The only thing that I wanted to have is like an album that would look a little bit chaotic and then Travis just said "lets try to do it with butterflies" like they're flying like a 3d effect coming out of the tv screen or something like that and I said "Yea we'll try that out!" I was a little bit skeptical about the butterflies in the beginning, but he sent the sketch of it, I was like "Yea! That's cool!" The album is white and I said "Hell yea!" because that one is gonna stick out in the record stores. Usually all the albums are black, blue, and red. Nothing bad about it, but we just wanted to have something different so that people will notice it when they come into shops. Everything is thought out because of the fact that Carlos did a lot of sketches for us as well and a couple of them were really really good, but I said that I wanted to have like a more light color. After he had done a lot of test ones he said well it might be better for you guys to just try someone else. Then I talked to Travis and you know it took him a while as well to come up with the idea that we got going right now but you should see the booklet and everything; it's gonna be beautiful.
I can't wait to see it!...
Like with Mikael from Opeth on "A Predator's Portrait", you have Devin trading vocals with Speed on the track 'Blackstar Deceiver'. Who would you personally like to see have a guest spot on the album next time around if the opportunity showed itself?
I know one of my all time favorites is actually Dimebag (laughs). That would be cool just to get him to do something really crazy on the album, but that's too far away. I don't know... I think that we have the best guitar player in the world playing one solo on every album. Mattias from Freak Kitchen, I mean this guy is crazy. That took him half an hour to do that solo and I can spend like three hours on one solo. He just comes in... He never heard the song before and he's like "Okay roll the tape" and then (weird guitar noise) and then he just leaves.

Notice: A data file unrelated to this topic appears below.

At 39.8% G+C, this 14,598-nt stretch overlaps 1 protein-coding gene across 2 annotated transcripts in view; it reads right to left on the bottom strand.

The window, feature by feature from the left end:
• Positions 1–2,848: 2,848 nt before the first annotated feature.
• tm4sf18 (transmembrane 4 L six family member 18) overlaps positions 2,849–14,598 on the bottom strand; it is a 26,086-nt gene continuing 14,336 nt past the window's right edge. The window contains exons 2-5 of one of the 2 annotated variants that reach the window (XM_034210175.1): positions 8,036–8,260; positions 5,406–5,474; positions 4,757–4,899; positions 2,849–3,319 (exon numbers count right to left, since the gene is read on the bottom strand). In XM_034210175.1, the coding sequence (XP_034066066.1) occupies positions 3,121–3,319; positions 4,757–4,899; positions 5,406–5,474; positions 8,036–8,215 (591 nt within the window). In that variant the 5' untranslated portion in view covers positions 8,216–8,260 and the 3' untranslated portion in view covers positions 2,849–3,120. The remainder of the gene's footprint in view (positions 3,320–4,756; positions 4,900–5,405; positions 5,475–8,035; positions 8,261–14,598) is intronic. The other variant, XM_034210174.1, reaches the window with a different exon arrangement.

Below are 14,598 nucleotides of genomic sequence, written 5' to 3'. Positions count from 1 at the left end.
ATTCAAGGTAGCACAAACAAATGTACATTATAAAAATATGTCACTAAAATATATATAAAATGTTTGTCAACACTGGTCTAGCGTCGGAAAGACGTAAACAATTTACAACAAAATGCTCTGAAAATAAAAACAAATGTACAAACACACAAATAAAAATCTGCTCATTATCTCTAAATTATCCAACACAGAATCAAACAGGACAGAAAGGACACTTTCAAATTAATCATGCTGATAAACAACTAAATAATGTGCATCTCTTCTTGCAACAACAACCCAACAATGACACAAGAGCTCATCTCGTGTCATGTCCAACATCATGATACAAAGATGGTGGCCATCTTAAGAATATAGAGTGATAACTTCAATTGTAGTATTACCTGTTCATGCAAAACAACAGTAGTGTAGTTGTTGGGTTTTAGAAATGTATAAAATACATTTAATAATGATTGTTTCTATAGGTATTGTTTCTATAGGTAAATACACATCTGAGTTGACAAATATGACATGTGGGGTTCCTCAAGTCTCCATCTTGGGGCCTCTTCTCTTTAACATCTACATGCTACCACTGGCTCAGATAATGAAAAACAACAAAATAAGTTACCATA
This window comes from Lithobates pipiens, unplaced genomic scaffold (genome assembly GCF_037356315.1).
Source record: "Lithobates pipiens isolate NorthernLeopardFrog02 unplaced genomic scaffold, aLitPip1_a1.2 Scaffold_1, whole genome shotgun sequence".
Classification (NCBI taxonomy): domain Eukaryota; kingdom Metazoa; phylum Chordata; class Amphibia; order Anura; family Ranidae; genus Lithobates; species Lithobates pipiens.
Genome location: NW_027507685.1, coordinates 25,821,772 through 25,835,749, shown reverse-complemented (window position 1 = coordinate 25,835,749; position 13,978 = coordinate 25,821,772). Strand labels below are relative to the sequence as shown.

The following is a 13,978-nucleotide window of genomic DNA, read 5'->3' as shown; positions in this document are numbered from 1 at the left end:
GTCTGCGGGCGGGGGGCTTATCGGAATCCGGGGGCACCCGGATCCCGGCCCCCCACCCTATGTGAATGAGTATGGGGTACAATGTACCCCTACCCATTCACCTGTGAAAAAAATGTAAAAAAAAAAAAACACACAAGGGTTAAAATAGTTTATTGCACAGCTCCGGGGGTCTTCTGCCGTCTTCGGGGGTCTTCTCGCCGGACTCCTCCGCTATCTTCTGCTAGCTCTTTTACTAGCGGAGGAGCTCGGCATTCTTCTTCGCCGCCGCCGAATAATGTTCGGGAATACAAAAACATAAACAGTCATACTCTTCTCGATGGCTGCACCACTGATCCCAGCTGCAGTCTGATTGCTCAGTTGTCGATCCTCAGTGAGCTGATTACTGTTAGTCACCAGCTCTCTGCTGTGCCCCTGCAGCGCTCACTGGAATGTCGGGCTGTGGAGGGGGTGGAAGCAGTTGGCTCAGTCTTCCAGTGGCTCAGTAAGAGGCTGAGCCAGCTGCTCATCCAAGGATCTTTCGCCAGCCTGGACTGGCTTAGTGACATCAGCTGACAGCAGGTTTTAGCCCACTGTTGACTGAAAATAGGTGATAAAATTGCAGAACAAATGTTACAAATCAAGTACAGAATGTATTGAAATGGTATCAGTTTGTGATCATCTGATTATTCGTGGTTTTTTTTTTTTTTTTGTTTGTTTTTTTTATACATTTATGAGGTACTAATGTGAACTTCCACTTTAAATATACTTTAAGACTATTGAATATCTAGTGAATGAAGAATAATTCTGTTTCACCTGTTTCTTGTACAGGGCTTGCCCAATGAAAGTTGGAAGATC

He's beyond amazing!
You just shot your first video for the track 'As We Speak'. I was wondering how that went for you guys and when we can all look forward to seeing it?
America is gonna get it very soon I hope. I know that Nuclear Blast records is working extremely hard to get it out on mtv-X or something like that. That would be cool to get it out so that people could see it on airplay in America to see some real metal on the tv screen! I don't know actually. It all depends on the American office. Keep bugging them and they'll probably end up putting it out on their website or something like that.
I heard you guys are playing the New England Metal Festival in America in April. What are the chances of us getting a full blown tour over here in the US!?
Pretty good actually! We're planning on doing one in the fall. We're probably gonna go out with In Flames. That is what they're planning right now so we're gonna do like a full European and American tour with In Flames. I don't know yet, but that's what they're planning right now, but that all depends on the management of In Flames as well.
Besides the American festival though, do you have any other tour dates planned yet say for Australia, or Japan?
I just got in touch with a promoter in Japan so we might end up going there in June.
For the new shows how much of your set will be dedicated to new material?
I don't know. I think we're gonna play about four or five tracks off the new one in New England, but its only been out for two days when we come there so we're gonna play all the favorites like 'Bastard Chain, Chainheart Machine, Needlefeast'...you know stuff like that...
What about 'Grand Failure Anthem' and 'Possessing The Angels'!?...
Everybody keeps bugging me about those (laughs)
I heard that you recently made a guest appearance on the upcoming Terror2000 cd. Is that true?
How does the record sound!?
It's a very good album! A lot more retro than the other one actually!
Now I know you guys have probably buried this deep in your past, but is there any possibility of making your demo 'In Dreams We Fall Into The Eternal Lake' available to the fans or is that something you would rather keep locked away?
I don't know actually! I mean we might do that but its a crappy demo! I don't know why people want to listen to it. I was like 16 or 17 when we recorded that one. Compared to now, everything is like way way way worse! I mean it's really bad! So I dunno! Perhaps in the future ... who knows!
A question I have been hearing a lot lately deals with your Japanese bonus tracks and cover songs. Is there any chance you would consider putting them all together for a special e.p. or something?
We might do that actually! I mean because of the fact that we ... we might do that for umm...
Yea perhaps for 'Asylum Dance'. I dunno because it takes like two years before we can release it in Europe and in the States because they own the rights to that song for two years. Then after that we can probably do it on a mini cd or Nuclear Blast will probably put out a cd with all the bands that they have that did Japanese bonus tracks. That's usually what they do.
Well that's about all I have for you Peter, any final words you want to say to the fans or anyone else reading this?
Look for the album when it comes out! I hope that people will still end up buying it even though everybody has downloaded it from the net! (laughs)
Entered: 3/8/2002 5:24:41 PM